It may not be essential for the officer to know the identity of the person he is taking into custody, but it is certainly reasonable. The officer and the governmental entity which he represents would reasonably want to have a record of the identity of the person seized if they are later sued for false arrest. Also, it is reasonable for the police to want to know who the person is in case she were to escape from custody. It is true that the police sometimes shelter derelicts with no known identity, but this defendant is not a derelict, and one optimistic purpose of the law is to help prevent her becoming one. She is a 19-year-old woman and an object of the law is to provide some protection for her. It is reasonable for the police to be able to consider taking her home or calling her parents to take her home, for example, as ORS 426.460 authorizes, regardless of whether she wants them called. That requires that the police know her identity and it is reasonable for them to take action toward that end.

The majority purports to limit the application of the opinion to these facts. It would hold that it is unreasonable for an officer to search for identity when taking a person into custody, but it leaves open whether the same action would be reasonable when the person is booked into some facility. Cf. State v. Brown, 291 Or. 642, 634 P.2d 212 (1981). This is an invented *149 distinction with no theoretical foundation and the majority offers no legal support for it. Custody involves a loss of liberty and privacy to the degree reasonably required for purposes of custody. It is not a significantly greater intrusion on privacy to find out who the person is. The controlling fact is custody itself, not whether the custody is on the street or five minutes later at a holding facility. Once custody is established, it makes no difference whether the custodial officer is the arresting officer or a jailer and whether the place of custody is a police car or a building. See United States v. Robinson, 414 U.S. 218, 94 S. Ct. 467, 38 L. Ed. 2d 427 (1973), and Gustafson v. Florida, 414 U.S. 260, 94 S. Ct. 488, 38 L. Ed. 2d 456 (1973). The police either can or cannot reasonably look in a pocket or purse to determine the identity of a person in custody. I would hold they can. To hedge as the majority does raises a distinction without a difference which betrays the majority's lack of conviction in the rationale. The majority decides who wins, but it does not deal with the law of custody.

I dissent.

TONGUE and PETERSON, JJ., join in this dissent.

NOTES

[1] Our recital of the facts is taken from the transcript of the hearing on the defendant's motion to suppress evidence. Portland police officer Kenneth Pacheco was the only witness to testify at that hearing. The trial judge did not make specific findings of historical fact.

[2] We do not find the term "civil hold" used or defined in the Oregon Statutes or case law. There is no issue in this case concerning the definition of the term.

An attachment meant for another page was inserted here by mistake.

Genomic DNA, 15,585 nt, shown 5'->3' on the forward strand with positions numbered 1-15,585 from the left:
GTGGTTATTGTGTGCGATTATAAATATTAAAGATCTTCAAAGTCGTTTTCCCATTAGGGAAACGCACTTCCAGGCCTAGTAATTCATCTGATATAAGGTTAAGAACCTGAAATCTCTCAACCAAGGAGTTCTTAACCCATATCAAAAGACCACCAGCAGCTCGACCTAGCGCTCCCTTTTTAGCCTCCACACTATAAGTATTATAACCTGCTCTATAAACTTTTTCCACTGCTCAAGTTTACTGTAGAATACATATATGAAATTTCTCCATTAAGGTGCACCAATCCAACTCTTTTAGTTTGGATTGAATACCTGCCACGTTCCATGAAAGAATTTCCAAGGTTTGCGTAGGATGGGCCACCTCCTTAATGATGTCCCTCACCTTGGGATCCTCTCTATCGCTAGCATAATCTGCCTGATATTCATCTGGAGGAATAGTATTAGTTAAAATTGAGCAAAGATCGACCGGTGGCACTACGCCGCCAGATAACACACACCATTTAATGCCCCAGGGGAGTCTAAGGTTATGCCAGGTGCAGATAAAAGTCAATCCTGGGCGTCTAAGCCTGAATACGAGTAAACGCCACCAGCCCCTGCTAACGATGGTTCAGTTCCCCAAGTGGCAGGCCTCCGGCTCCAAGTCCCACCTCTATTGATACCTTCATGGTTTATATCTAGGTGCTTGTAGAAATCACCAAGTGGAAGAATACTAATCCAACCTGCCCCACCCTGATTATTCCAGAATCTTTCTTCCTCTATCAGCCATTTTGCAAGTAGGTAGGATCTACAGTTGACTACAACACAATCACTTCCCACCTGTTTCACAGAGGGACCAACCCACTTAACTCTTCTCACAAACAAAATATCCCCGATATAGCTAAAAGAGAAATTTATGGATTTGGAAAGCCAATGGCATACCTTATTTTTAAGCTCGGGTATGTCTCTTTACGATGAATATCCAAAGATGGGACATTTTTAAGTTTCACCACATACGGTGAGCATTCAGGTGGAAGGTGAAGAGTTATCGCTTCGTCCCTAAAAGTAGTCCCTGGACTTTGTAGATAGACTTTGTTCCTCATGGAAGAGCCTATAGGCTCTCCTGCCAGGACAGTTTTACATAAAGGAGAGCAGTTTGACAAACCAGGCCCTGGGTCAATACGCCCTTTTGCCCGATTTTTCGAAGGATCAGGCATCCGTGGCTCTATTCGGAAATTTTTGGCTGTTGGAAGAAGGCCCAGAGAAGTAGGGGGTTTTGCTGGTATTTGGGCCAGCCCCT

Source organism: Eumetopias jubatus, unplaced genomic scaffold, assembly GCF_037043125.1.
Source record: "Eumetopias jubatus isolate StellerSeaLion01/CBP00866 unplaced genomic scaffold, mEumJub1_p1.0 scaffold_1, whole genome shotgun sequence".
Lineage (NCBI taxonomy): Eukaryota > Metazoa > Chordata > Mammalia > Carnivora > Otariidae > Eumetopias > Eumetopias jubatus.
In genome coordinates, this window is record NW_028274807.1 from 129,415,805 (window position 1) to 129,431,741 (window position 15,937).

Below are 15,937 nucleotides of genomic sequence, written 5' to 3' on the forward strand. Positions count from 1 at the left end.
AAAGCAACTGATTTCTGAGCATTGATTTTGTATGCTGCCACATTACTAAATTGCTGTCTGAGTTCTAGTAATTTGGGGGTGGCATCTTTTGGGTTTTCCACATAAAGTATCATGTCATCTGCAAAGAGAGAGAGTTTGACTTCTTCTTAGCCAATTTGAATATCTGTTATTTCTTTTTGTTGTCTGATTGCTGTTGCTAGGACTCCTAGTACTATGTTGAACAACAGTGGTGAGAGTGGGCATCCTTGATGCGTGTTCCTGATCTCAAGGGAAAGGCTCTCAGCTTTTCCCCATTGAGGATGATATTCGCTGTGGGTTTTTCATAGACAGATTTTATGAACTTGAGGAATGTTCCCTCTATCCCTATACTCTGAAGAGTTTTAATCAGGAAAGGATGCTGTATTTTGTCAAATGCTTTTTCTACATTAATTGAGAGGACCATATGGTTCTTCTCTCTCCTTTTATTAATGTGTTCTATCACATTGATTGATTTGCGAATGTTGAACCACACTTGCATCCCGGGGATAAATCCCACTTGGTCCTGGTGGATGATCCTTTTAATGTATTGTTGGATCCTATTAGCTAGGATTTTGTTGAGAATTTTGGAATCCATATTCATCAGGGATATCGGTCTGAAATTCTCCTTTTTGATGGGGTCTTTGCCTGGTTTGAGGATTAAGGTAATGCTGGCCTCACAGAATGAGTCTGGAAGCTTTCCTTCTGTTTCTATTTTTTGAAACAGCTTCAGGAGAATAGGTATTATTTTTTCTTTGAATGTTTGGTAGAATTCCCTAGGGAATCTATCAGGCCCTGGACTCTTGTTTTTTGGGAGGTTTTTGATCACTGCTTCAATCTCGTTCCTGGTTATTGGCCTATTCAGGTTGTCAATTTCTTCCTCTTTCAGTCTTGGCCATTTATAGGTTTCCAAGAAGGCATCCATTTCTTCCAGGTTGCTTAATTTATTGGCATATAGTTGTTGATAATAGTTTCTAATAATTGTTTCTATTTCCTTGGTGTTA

[3] ORS 430.306(4) defines a "detoxification center" as a publicly or privately operated nonprofit facility that provides emergency care or treatment for alcoholics. Neither party has contended that the defendant was an alcoholic or needed emergency care.

[4] Later in the hearing, Officer Pacheco testified that when the defendant was arrested on the controlled substance charge, he took her to the "booking facility" on the 7th floor of the Multnomah County Courthouse.

[5] The Court of Appeals cited South Dakota v. Opperman, 428 U.S. 364, 370 n. 5, 96 S. Ct. 3092, 49 L. Ed. 2d 1000 (1976) as authority for the proposition that the standard of probable cause applied only to criminal cases and not to noncriminal situations. Because of the result we reach, we find it unnecessary to consider the question.

[6] ORS 426.460(1) provides as follows:

"Any person who is intoxicated or under the influence of controlled substances in a public place may be taken or sent home or to a treatment facility by the police. However, if the person is incapacitated, the health of the person appears to be in immediate danger, or the police have reasonable cause to believe the person is dangerous to self or to any other person, the person shall be taken by the police to an appropriate treatment facility. A person shall be deemed incapacitated when in the opinion of the police officer or director of the treatment facility the person is unable to make a rational decision as to acceptance of assistance."

We note that ORS 426.460 does not define "treatment facility." See ORS 426.460(7) and Legislative Counsel's Note: Oregon Laws 1973, ch. 795, 2 and 3; and Oregon Laws 1979, ch. 744.

[7] As far as we know, this is the first appellate case in Oregon to deal with the search of the property of intoxicated persons since the Oregon legislature enacted ORS 426.460 in 1971. Cases from other jurisdictions are of very little help. See generally 85 A.L.R.3d 701.

[8] Even in the context of a criminal case it would have been questionable whether the police could have searched the defendant's purse without a warrant. The purse lay on the ground outside of the defendant's vehicle. It was a search of property and not a search of the defendant's person. State v. Brown, 291 Or. 642, 634 P.2d 212 (1981), 2 LaFave, Search and Seizure 347 (1978). It was not in the vehicle and therefore New York v. Belton, ___ U.S. ___, 101 S. Ct. 2860, 69 L. Ed. 2d 768 (1981) did not apply. The purse was in no man's land somewhere between United States v. Robinson, 414 U.S. 218, 94 S. Ct. 467, 38 L. Ed. 2d 427 (1973) and United States v. Chadwick, 433 U.S. 1, 97 S. Ct. 2476, 53 L. Ed. 2d 538 (1977).